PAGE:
The reader will recall that Cipolla was still insisting that all the sex abuse accusations against him were lies and that Bishop Donald W. Wuerl railroaded him to avoid liability. He was, of course, unaware that two of his former victims and their mother had stepped forward to give sworn testimony against him, thus supporting Tim Bendig’s claim that the priest had, in fact, molested earlier victims.
When Bishop Wuerl next went to Rome in connection with his appeal of the March 9, 1993, decision of the Signatura in favour of Father Cipolla, he had with him the earlier deposition of Diana’s two sons plus her own deposition made in Pittsburgh to which the bishop was a witness and the 1978 police report which detailed the abuse of Tucker Thompson.
Vatican Court Reverses Its Decision in 1995
In 1995, following Bishop Wuerl’s trips to appeal the Signatura’s 1993 decision, the Vatican Court reversed itself and upheld the original ban by the Congregation for Clergy that prohibited Cipolla from acting as a priest. The priest was “impeded” from ministry, that is, officially barred from public ministry, but not yet laicized.
In the meantime, Fr. Cipolla had accepted a number of invitations to say Mass, hold a retreat, act as chaplain on a cruise and conduct pilgrimages out of state and out of the country, including trips to St. Louis and Detroit, Birmingham (Alabama), Spain and Venezuela and Medjugorje (Bosnia).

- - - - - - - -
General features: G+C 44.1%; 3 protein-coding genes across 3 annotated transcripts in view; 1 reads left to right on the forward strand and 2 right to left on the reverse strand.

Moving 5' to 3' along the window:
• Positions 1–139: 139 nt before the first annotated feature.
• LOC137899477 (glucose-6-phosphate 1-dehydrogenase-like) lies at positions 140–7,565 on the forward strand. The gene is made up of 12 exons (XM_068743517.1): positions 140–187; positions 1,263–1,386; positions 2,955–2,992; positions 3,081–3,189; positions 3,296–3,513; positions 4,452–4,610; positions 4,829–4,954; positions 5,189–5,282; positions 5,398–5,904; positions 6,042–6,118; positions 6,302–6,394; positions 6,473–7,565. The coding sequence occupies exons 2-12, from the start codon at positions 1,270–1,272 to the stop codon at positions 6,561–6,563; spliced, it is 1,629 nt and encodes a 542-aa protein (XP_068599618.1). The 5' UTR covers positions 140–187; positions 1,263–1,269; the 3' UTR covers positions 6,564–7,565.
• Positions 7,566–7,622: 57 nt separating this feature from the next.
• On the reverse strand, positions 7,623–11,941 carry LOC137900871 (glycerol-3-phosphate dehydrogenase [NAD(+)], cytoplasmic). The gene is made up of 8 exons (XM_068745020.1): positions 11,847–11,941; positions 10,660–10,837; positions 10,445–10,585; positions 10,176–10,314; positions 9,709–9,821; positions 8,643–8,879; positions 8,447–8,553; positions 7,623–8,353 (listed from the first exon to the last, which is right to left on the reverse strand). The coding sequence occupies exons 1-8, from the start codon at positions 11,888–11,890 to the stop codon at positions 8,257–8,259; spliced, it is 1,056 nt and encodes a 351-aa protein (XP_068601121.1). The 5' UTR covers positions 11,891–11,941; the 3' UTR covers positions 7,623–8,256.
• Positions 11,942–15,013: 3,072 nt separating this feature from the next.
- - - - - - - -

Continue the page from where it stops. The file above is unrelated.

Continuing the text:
In 2000, this writer learned that Cipolla was seeking a position with a Traditional Mass Society in New Jersey which included teaching catechetics to home-school children. He was turned down.
The last straw came for Wuerl when he learned that Fr. Cipolla was trying to say Mass in Rome. In May 2002, Bishop Wuerl decided to petition the Congregation for the Faith to have Fr. Cipolla involuntarily laicized.
The end came on September 19, 2002. Pope John Paul II, laicized Fr. Anthony Cipolla without a Church trial. This was and remains a rare occurrence. Cipolla was now officially a layman. He could no longer say Mass, publicly or privately. Ironically, he could marry.
After all the evidence, including the sex abuse charges brought by Bishop Wuerl to Rome, and evidence that Fr. Cipolla had continued to represent himself as a priest after the 1995 reverse decision by the Vatican had been reviewed by the Congregation for the Doctrine of the Faith, the pope affixed his signature.
The laicized Cipolla returned or attempted to return to Rome to discuss an appeal of the most recent decision with new canon lawyers. According to Chuck Wilson of the St. Joseph Foundation, the Vatican had not allowed Cipolla to defend himself since 1993.
Wilson said that Cipolla was broke and had no source of income. “I wouldn’t presume to question whether or not the Holy Father was right in deciding this… but, if indeed, Father Cipolla was not given a chance to give his side of the story, I think that’s regrettable,” he said.
According to Mr. Wilson, Fr.Cipolla did not receive the justice he deserved during his earthly life.
However, of this I am certain. When he met the Supreme Judge of us all, the One Who knows all things and reads all hearts, Fr. Anthony Joseph Cipolla got the justice he deserved.